During the company's first-quarter earnings call, Chief Commercial Officer Eric Benevich said he is "awed by what our team has been able to achieve in these past five years." Additionally, he is "humbled by the scope of what we aim to accomplish in the years ahead as we improve the lives of the many thousands of patients still suffering from TD."
Of the 25 analysts surveyed by Koyfin, five rate NBIX stock a Strong Buy, eleven call it a Buy, eight believe it's a Hold and one deems it a Strong Sell. Overall, that's enough for Koyfin to consider NBIX a Buy.
- Market value: $267.0 billion
- Beta: 0.56
- Consensus analyst rating: Buy (25 analysts)
Not only is Coca-Cola (KO (opens in new tab), $61.59) a mainstay of American culture, but it's also one of the safest investments out there for investors – just ask Warren Buffett. KO has been an iconic member of the Berkshire Hathaway equity portfolio for 35 years. And with a beta of only 0.56, KO is among the best low-volatility stocks to be found.
"We believe that high-quality stocks, like Coke, play an important role in portfolio construction," says Argus Research analyst Chris Graja (Buy). In addition to its historical performance, Graja foresees Coke performing even better as the pandemic continues to fade.
Wells Fargo analyst Christopher Carey (Overweight, equivalent of Buy) echoes this sentiment. With regard to current macro concerns, KO should be a "beneficiary of pricing without as negative an impact from inflation," he says.
And there are plenty of bulls to be found in Coca-Cola's corner, with Morgan Stanley analyst Dara Mohsenian (Overweight) naming KO as a preferred stock "due to stronger pricing power and higher secular topline growth."
In fact, Koyfin-surveyed analysts are targeting nearly 14% upside for KO over the next 12 months. Of the 25 analysts surveyed by Koyfin, six rate the stock a Strong Buy, 12 say Buy, seven have it at Hold and one deems it a Strong Sell. This is enough for Koyfin to consider KO an overall Buy.
KO is also one of the best stocks for income investors, with the Dividend Aristocrat currently yielding 2.9%.
- Market value: $9.2 billion
- Beta: 0.55
- Consensus analyst rating: Strong Buy (7 analysts)
Founded all the way back in 1892, Assurant (AIZ (opens in new tab), $169.74) provides lifestyle and housing insurance solutions for a global marketplace. The company's Global Lifestyle segment covers warranties and insurance on mobile devices and vehicles among other things, while its Global Housing division provides customers with homeowners, renters and flood insurance.
Assurant's "diverse businesses provide an attractive combination of steady growth, strong free cash flows and limited risk," says KBW analyst Thomas McJoynt-Griffith (Outperform). He expects "the company to continue investing in its repair/trade-in/upgrade capabilities," and this should help AIZ "generate strong, stable margins and returns across the various business lines."
In addition, "Assurant continues to be well insulated from inflation and supply-chain issues given its service orientation and low-risk profile," says William Blair analyst Jeff Schmitt. He adds that the low-vol stock remains a top pick at William Blair.
Management is also upbeat about the future. Following a solid Q1 performance in which adjusted earnings per share were up 17% year-over-year, CEO Keith Demmings said he is "confident" in the company's "ability to continue to expand earnings and cash flows." This will allow AIZ to continue investing "in our businesses and sustain our track record of returning excess capital to shareholders over the long term."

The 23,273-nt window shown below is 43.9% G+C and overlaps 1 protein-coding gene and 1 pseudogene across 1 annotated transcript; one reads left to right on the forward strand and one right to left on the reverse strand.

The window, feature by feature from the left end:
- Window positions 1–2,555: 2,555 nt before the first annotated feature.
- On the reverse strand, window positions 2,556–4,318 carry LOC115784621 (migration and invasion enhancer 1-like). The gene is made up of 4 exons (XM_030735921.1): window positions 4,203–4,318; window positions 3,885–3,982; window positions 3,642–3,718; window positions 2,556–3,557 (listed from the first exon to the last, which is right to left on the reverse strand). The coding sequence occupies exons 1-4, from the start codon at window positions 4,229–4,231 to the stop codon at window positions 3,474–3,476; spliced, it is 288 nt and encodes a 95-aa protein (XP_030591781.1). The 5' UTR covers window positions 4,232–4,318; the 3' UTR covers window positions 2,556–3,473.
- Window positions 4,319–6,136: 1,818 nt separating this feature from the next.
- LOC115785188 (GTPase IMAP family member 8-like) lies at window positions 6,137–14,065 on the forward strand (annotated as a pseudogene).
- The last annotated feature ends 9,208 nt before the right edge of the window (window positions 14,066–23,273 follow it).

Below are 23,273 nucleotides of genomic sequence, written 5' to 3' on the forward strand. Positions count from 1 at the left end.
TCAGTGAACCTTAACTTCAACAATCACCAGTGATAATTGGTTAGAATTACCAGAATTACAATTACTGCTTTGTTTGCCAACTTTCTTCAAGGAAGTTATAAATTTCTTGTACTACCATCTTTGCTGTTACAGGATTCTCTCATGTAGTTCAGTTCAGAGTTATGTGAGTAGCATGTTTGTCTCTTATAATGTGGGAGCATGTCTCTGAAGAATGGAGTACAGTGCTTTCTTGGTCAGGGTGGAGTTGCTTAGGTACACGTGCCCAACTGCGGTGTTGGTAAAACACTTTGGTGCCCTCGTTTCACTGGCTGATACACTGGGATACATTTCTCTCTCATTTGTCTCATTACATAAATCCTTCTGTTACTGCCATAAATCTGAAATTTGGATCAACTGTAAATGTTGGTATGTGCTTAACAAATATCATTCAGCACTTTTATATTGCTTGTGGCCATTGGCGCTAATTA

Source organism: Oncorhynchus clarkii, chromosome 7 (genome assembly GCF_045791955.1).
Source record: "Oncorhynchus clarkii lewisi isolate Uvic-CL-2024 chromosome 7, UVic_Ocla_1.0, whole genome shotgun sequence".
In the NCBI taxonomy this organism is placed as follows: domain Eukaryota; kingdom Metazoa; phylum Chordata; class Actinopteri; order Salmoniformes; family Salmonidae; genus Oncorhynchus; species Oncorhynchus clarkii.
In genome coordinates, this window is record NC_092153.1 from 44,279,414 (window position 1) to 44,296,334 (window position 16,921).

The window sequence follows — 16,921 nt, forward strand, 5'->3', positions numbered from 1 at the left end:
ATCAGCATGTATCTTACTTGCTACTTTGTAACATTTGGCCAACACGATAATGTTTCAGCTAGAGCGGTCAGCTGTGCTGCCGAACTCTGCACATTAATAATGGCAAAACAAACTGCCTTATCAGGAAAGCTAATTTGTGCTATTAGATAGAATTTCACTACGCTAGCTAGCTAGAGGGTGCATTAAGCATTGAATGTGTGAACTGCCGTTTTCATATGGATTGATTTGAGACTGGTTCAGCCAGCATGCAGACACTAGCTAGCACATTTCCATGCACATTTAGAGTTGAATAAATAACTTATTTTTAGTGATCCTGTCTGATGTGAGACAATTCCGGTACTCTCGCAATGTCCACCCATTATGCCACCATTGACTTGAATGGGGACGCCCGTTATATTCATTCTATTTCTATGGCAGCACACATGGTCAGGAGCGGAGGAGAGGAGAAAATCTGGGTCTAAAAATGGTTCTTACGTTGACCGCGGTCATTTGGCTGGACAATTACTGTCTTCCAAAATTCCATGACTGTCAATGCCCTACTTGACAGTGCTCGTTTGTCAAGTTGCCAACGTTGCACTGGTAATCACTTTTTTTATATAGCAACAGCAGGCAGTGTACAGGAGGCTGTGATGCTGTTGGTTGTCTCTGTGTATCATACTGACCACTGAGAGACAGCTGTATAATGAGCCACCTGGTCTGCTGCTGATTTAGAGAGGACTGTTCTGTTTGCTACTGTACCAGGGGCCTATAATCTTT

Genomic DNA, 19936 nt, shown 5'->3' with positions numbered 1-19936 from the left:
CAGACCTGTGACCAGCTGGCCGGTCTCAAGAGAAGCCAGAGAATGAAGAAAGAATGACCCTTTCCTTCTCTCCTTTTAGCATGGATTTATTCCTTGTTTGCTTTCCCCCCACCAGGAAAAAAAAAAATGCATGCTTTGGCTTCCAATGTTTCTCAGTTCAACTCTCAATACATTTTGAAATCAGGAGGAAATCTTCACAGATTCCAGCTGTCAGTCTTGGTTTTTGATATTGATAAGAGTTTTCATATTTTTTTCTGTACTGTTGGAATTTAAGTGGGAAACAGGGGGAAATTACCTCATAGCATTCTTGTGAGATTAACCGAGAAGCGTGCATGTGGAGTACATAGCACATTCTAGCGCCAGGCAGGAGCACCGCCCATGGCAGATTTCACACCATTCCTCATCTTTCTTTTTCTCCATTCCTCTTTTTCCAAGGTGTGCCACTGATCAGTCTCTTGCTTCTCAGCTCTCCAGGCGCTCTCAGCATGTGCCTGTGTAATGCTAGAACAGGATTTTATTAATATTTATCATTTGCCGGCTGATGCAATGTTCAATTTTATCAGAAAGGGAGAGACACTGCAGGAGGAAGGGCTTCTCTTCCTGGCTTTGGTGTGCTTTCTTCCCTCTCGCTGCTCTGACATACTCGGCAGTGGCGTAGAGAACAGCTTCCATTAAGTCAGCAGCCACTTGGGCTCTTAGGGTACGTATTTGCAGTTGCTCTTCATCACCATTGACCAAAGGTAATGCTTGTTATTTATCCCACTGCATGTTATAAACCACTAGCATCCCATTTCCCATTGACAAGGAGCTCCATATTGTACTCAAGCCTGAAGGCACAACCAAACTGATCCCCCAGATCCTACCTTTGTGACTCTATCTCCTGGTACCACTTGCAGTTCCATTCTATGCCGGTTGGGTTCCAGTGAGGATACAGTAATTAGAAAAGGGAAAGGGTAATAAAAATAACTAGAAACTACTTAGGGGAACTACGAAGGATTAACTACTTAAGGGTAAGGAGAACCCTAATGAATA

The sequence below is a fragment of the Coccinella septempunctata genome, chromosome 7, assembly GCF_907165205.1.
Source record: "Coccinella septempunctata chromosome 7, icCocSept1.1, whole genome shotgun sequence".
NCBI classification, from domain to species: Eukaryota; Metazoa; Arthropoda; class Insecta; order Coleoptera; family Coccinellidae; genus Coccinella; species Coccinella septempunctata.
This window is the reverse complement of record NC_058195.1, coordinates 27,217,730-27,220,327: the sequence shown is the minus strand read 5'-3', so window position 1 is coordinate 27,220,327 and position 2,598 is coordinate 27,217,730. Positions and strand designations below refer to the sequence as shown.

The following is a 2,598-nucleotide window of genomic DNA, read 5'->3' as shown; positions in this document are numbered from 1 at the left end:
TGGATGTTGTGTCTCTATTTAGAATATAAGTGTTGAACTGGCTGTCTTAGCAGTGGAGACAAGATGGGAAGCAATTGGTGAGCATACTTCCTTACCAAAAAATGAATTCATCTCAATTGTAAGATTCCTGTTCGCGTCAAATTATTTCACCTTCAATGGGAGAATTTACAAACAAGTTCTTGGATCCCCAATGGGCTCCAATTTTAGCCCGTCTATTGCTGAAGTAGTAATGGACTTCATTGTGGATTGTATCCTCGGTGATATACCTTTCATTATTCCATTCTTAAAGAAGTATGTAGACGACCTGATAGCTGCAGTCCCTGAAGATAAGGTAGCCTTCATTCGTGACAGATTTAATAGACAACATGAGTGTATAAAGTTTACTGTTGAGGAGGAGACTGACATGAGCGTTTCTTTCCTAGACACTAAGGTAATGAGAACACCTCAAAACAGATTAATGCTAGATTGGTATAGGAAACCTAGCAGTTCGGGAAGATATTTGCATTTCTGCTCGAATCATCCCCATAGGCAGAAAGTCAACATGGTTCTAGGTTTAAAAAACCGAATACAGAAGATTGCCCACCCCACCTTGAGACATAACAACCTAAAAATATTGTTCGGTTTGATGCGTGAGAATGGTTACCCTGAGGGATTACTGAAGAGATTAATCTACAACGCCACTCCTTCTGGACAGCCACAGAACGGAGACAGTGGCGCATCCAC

And a five-year monthly beta of 0.55 shows AIZ has been among Wall Street's low-volatility stocks for some time.
Over the next 12 months, Koyfin-surveyed analysts are targeting 21.6% upside for Assurant. And of the seven analysts chiming in on the stock, two say it's a Strong Buy, four have it at Buy and one says Hold – good enough for an overall Strong Buy rating at Koyfin.
- Market value: $72.4 billion
- Beta: 0.49
- Consensus analyst rating: Buy (28 analysts)
Vertex Pharmaceuticals (VRTX (opens in new tab), $283.11) makes therapies for treating cystic fibrosis (CF), a genetic disease affecting the lungs and causes increased difficulty in breathing over time.
Finding treatments for such a devastating illness is extremely important research. And in June 2021, VRTX received approval from the FDA for the first-ever CF treatment for children aged 6 to 11.
Not only has this been a watershed moment for CF treatment, but it's also brought a great deal of investor attention to Vertex Pharmaceuticals. The company is "now able to treat most of the 80,000 cystic fibrosis patients in North America, Europe, and Australia," says Argus Research analyst Jasper Hellweg (Buy). Plus, "management believes that it could treat up to 90% of all people with CF if it receives approval for expanded indications."
And Jefferies analyst Mike Yee sees "VRTX as the cleanest large-cap biotech growth story out there." While Yee admits that the broader market doesn't currently seem interested in growth stocks, he believes "VRTX is a relatively safe play." Indeed, with a five-year monthly beta of 0.49, Vertex is one of the best low-volatility stocks around.
Additionally, VRTX is "more attractive than peers by benefiting from a high margin and highly profitable cystic fibrosis base business," Yee says, which makes the stock "relatively insulated from recessions."
Of the 28 analysts surveyed by Koyfin, seven have it at Strong Buy, 11 call it a Buy and 10 believe it's a Hold. That works out to an overall Buy rating.
- Market value: $166.0 billion
- Beta: 0.47
- Consensus analyst rating: Strong Buy (32 analysts)
T-Mobile US (TMUS (opens in new tab), $132.48) is the third-largest telecom company in the U.S. by market cap, but it's Morgan Stanley analysts Simon Flannery's (Overweight) top pick in the industry. This is over larger companies like Verizon (VZ (opens in new tab)) and Comcast (CMCSA (opens in new tab)), as well as older firms such as AT&T (T (opens in new tab)), which ranks number four in market cap for U.S. telecoms.